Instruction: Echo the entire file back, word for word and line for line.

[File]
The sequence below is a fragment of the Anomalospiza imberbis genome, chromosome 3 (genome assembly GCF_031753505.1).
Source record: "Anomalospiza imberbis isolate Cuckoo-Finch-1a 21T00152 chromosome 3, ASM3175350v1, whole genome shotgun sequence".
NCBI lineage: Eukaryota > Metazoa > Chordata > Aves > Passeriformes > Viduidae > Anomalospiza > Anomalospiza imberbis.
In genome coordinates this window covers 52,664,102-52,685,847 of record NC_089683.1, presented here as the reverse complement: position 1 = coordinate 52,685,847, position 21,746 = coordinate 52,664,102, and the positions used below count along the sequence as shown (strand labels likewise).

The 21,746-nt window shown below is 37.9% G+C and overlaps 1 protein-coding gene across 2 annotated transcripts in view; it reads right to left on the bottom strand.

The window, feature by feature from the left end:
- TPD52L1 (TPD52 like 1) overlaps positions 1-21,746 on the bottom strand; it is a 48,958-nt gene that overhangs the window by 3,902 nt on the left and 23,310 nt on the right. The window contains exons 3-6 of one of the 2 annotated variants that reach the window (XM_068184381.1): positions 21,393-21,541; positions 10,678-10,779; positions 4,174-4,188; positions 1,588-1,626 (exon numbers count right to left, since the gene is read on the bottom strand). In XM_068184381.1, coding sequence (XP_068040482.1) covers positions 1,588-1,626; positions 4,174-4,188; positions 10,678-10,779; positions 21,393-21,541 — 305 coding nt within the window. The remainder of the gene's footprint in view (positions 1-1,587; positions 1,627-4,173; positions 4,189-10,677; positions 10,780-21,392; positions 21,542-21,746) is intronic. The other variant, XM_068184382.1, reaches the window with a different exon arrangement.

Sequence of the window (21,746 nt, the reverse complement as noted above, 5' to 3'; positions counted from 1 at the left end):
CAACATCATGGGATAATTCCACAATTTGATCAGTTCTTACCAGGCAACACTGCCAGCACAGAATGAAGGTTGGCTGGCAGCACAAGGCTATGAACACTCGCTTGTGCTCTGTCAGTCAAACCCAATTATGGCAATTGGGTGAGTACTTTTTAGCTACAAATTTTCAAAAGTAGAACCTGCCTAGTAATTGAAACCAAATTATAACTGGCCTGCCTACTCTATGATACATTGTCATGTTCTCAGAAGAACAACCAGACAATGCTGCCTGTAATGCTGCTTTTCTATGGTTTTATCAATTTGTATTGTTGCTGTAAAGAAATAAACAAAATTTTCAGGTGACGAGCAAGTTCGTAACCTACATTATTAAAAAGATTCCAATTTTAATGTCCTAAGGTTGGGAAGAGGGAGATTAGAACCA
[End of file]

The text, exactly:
The sequence below is a fragment of the Anomalospiza imberbis genome, chromosome 3 (genome assembly GCF_031753505.1).
Source record: "Anomalospiza imberbis isolate Cuckoo-Finch-1a 21T00152 chromosome 3, ASM3175350v1, whole genome shotgun sequence".
NCBI lineage: Eukaryota > Metazoa > Chordata > Aves > Passeriformes > Viduidae > Anomalospiza > Anomalospiza imberbis.
In genome coordinates this window covers 52,664,102-52,685,847 of record NC_089683.1, presented here as the reverse complement: position 1 = coordinate 52,685,847, position 21,746 = coordinate 52,664,102, and the positions used below count along the sequence as shown (strand labels likewise).

The 21,746-nt window shown below is 37.9% G+C and overlaps 1 protein-coding gene across 2 annotated transcripts in view; it reads right to left on the bottom strand.

The window, feature by feature from the left end:
- TPD52L1 (TPD52 like 1) overlaps positions 1-21,746 on the bottom strand; it is a 48,958-nt gene that overhangs the window by 3,902 nt on the left and 23,310 nt on the right. The window contains exons 3-6 of one of the 2 annotated variants that reach the window (XM_068184381.1): positions 21,393-21,541; positions 10,678-10,779; positions 4,174-4,188; positions 1,588-1,626 (exon numbers count right to left, since the gene is read on the bottom strand). In XM_068184381.1, coding sequence (XP_068040482.1) covers positions 1,588-1,626; positions 4,174-4,188; positions 10,678-10,779; positions 21,393-21,541 — 305 coding nt within the window. The remainder of the gene's footprint in view (positions 1-1,587; positions 1,627-4,173; positions 4,189-10,677; positions 10,780-21,392; positions 21,542-21,746) is intronic. The other variant, XM_068184382.1, reaches the window with a different exon arrangement.

Sequence of the window (21,746 nt, the reverse complement as noted above, 5' to 3'; positions counted from 1 at the left end):
CAACATCATGGGATAATTCCACAATTTGATCAGTTCTTACCAGGCAACACTGCCAGCACAGAATGAAGGTTGGCTGGCAGCACAAGGCTATGAACACTCGCTTGTGCTCTGTCAGTCAAACCCAATTATGGCAATTGGGTGAGTACTTTTTAGCTACAAATTTTCAAAAGTAGAACCTGCCTAGTAATTGAAACCAAATTATAACTGGCCTGCCTACTCTATGATACATTGTCATGTTCTCAGAAGAACAACCAGACAATGCTGCCTGTAATGCTGCTTTTCTATGGTTTTATCAATTTGTATTGTTGCTGTAAAGAAATAAACAAAATTTTCAGGTGACGAGCAAGTTCGTAACCTACATTATTAAAAAGATTCCAATTTTAATGTCCTAAGGTTGGGAAGAGGGAGATTAGAACCA